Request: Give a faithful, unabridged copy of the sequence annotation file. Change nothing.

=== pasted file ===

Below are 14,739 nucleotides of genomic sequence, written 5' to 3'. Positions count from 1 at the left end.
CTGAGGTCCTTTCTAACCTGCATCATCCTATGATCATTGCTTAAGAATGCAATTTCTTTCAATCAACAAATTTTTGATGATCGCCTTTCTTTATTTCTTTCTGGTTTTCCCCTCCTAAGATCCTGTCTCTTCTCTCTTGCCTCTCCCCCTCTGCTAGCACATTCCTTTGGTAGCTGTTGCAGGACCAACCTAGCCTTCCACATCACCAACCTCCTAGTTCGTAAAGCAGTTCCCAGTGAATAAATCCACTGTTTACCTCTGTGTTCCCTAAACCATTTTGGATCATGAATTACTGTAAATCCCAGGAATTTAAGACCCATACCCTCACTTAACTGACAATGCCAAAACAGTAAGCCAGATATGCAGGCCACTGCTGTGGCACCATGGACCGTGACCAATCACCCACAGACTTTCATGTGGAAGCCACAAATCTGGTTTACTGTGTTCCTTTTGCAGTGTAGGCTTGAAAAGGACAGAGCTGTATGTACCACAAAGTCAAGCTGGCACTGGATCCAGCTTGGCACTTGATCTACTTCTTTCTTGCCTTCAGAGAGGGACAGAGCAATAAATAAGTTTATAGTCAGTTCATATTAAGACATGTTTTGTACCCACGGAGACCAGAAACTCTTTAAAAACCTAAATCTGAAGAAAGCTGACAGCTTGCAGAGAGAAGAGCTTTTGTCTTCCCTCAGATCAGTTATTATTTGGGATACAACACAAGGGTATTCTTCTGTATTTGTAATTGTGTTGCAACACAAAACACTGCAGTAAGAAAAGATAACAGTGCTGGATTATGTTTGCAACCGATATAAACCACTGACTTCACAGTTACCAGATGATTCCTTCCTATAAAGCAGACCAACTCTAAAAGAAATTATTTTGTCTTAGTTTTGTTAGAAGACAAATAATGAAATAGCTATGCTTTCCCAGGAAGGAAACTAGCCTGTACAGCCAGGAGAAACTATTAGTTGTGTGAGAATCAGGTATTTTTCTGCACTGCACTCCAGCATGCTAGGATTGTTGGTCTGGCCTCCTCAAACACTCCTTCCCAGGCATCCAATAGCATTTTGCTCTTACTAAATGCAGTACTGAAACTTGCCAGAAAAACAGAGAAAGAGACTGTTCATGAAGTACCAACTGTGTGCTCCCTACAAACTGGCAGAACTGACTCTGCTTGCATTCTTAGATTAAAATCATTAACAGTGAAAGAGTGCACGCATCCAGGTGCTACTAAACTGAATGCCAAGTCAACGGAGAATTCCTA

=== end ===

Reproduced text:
Below are 14,739 nucleotides of genomic sequence, written 5' to 3'. Positions count from 1 at the left end.
CTGAGGTCCTTTCTAACCTGCATCATCCTATGATCATTGCTTAAGAATGCAATTTCTTTCAATCAACAAATTTTTGATGATCGCCTTTCTTTATTTCTTTCTGGTTTTCCCCTCCTAAGATCCTGTCTCTTCTCTCTTGCCTCTCCCCCTCTGCTAGCACATTCCTTTGGTAGCTGTTGCAGGACCAACCTAGCCTTCCACATCACCAACCTCCTAGTTCGTAAAGCAGTTCCCAGTGAATAAATCCACTGTTTACCTCTGTGTTCCCTAAACCATTTTGGATCATGAATTACTGTAAATCCCAGGAATTTAAGACCCATACCCTCACTTAACTGACAATGCCAAAACAGTAAGCCAGATATGCAGGCCACTGCTGTGGCACCATGGACCGTGACCAATCACCCACAGACTTTCATGTGGAAGCCACAAATCTGGTTTACTGTGTTCCTTTTGCAGTGTAGGCTTGAAAAGGACAGAGCTGTATGTACCACAAAGTCAAGCTGGCACTGGATCCAGCTTGGCACTTGATCTACTTCTTTCTTGCCTTCAGAGAGGGACAGAGCAATAAATAAGTTTATAGTCAGTTCATATTAAGACATGTTTTGTACCCACGGAGACCAGAAACTCTTTAAAAACCTAAATCTGAAGAAAGCTGACAGCTTGCAGAGAGAAGAGCTTTTGTCTTCCCTCAGATCAGTTATTATTTGGGATACAACACAAGGGTATTCTTCTGTATTTGTAATTGTGTTGCAACACAAAACACTGCAGTAAGAAAAGATAACAGTGCTGGATTATGTTTGCAACCGATATAAACCACTGACTTCACAGTTACCAGATGATTCCTTCCTATAAAGCAGACCAACTCTAAAAGAAATTATTTTGTCTTAGTTTTGTTAGAAGACAAATAATGAAATAGCTATGCTTTCCCAGGAAGGAAACTAGCCTGTACAGCCAGGAGAAACTATTAGTTGTGTGAGAATCAGGTATTTTTCTGCACTGCACTCCAGCATGCTAGGATTGTTGGTCTGGCCTCCTCAAACACTCCTTCCCAGGCATCCAATAGCATTTTGCTCTTACTAAATGCAGTACTGAAACTTGCCAGAAAAACAGAGAAAGAGACTGTTCATGAAGTACCAACTGTGTGCTCCCTACAAACTGGCAGAACTGACTCTGCTTGCATTCTTAGATTAAAATCATTAACAGTGAAAGAGTGCACGCATCCAGGTGCTACTAAACTGAATGCCAAGTCAACGGAGAATTCCTA